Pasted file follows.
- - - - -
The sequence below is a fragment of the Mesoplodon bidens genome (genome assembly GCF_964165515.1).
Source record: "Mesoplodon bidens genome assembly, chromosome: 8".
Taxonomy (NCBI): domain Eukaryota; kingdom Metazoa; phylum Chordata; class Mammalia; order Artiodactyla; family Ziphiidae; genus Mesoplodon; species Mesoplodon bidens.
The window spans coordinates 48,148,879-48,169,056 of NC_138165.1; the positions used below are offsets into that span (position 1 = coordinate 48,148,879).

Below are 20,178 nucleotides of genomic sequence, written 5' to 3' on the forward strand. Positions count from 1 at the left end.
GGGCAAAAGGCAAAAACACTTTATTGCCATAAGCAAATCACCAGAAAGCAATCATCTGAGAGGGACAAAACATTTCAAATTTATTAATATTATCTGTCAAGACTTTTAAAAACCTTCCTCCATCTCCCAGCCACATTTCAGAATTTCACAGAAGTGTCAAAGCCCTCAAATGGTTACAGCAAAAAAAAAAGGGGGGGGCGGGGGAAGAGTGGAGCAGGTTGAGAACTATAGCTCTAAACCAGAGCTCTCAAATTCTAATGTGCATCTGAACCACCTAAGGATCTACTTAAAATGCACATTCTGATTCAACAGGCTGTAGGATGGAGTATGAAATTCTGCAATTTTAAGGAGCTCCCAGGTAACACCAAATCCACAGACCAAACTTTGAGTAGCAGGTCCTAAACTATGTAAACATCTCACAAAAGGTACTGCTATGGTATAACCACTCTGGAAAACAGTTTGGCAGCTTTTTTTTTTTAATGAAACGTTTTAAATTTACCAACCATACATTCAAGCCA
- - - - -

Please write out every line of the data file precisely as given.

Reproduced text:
The sequence below is a fragment of the Mesoplodon bidens genome (genome assembly GCF_964165515.1).
Source record: "Mesoplodon bidens genome assembly, chromosome: 8".
Taxonomy (NCBI): domain Eukaryota; kingdom Metazoa; phylum Chordata; class Mammalia; order Artiodactyla; family Ziphiidae; genus Mesoplodon; species Mesoplodon bidens.
The window spans coordinates 48,148,879-48,169,056 of NC_138165.1; the positions used below are offsets into that span (position 1 = coordinate 48,148,879).

Below are 20,178 nucleotides of genomic sequence, written 5' to 3' on the forward strand. Positions count from 1 at the left end.
GGGCAAAAGGCAAAAACACTTTATTGCCATAAGCAAATCACCAGAAAGCAATCATCTGAGAGGGACAAAACATTTCAAATTTATTAATATTATCTGTCAAGACTTTTAAAAACCTTCCTCCATCTCCCAGCCACATTTCAGAATTTCACAGAAGTGTCAAAGCCCTCAAATGGTTACAGCAAAAAAAAAAGGGGGGGGCGGGGGAAGAGTGGAGCAGGTTGAGAACTATAGCTCTAAACCAGAGCTCTCAAATTCTAATGTGCATCTGAACCACCTAAGGATCTACTTAAAATGCACATTCTGATTCAACAGGCTGTAGGATGGAGTATGAAATTCTGCAATTTTAAGGAGCTCCCAGGTAACACCAAATCCACAGACCAAACTTTGAGTAGCAGGTCCTAAACTATGTAAACATCTCACAAAAGGTACTGCTATGGTATAACCACTCTGGAAAACAGTTTGGCAGCTTTTTTTTTTTAATGAAACGTTTTAAATTTACCAACCATACATTCAAGCCA